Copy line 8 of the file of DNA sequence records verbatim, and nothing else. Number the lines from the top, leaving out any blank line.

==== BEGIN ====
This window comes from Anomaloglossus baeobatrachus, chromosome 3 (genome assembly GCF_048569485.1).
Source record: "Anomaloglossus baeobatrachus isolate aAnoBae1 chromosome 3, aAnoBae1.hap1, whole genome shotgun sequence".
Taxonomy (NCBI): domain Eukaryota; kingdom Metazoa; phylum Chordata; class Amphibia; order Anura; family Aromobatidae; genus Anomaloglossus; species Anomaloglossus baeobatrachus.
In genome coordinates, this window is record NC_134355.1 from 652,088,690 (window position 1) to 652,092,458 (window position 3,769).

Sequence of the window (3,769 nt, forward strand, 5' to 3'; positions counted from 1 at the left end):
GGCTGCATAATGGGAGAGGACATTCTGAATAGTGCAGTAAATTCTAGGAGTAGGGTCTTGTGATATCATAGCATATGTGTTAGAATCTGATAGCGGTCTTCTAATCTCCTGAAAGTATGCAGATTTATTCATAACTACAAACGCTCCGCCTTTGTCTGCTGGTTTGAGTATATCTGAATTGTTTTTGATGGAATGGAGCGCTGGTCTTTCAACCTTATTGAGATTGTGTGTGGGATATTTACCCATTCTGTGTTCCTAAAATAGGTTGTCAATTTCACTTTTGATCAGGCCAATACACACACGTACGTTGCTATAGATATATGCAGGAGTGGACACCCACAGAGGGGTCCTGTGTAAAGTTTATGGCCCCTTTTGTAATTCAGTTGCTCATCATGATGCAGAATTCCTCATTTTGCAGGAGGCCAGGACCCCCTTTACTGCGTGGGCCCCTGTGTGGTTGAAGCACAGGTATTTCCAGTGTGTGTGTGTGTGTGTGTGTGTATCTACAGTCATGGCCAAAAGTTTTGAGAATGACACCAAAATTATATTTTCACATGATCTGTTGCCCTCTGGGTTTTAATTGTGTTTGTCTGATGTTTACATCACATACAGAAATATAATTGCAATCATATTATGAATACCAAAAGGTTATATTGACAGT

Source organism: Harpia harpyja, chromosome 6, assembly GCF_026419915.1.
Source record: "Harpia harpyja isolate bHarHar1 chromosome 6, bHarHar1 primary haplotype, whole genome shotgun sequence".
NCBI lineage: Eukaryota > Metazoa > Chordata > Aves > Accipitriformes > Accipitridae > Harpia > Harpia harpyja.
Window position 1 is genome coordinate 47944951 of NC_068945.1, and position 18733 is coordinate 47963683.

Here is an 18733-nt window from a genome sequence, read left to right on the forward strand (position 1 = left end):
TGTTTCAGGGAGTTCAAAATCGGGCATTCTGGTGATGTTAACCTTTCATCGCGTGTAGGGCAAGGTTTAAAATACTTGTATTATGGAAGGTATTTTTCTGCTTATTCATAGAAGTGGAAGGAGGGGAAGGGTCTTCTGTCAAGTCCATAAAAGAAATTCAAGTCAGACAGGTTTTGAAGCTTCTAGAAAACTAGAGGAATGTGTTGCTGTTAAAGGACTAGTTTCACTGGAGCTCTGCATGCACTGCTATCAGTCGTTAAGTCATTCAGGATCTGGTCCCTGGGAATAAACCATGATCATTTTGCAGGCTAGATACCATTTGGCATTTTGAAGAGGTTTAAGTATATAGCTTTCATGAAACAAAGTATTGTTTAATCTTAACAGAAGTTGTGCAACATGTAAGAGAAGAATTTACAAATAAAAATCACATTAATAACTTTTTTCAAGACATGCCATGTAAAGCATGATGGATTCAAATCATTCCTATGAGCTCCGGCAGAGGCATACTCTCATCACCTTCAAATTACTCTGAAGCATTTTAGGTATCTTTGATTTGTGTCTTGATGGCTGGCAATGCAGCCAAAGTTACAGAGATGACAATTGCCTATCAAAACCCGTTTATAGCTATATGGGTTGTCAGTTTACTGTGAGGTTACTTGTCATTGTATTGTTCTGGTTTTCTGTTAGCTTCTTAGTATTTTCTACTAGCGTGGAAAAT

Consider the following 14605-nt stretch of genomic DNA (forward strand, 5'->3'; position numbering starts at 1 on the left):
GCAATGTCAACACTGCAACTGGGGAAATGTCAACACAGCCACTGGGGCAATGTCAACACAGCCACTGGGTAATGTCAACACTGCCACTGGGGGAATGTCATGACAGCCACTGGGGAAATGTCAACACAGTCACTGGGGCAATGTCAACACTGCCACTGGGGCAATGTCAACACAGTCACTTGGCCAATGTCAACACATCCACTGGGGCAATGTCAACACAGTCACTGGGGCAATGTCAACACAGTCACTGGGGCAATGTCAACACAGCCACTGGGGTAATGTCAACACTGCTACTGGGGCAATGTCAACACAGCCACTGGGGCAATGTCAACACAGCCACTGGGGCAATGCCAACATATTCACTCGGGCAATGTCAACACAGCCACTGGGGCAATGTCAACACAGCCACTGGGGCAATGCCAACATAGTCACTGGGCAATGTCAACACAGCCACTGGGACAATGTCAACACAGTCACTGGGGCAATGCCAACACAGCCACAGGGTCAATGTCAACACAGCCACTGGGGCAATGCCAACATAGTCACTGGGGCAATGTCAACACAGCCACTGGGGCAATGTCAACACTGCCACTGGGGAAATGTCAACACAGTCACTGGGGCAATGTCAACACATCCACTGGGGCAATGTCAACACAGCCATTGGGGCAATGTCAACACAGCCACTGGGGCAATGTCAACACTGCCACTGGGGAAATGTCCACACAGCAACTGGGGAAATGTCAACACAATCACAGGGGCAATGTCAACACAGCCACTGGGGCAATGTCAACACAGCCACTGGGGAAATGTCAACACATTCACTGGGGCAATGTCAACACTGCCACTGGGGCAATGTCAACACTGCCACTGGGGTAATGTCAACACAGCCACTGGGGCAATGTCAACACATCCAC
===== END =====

Source record: "Harpia harpyja isolate bHarHar1 chromosome 6, bHarHar1 primary haplotype, whole genome shotgun sequence".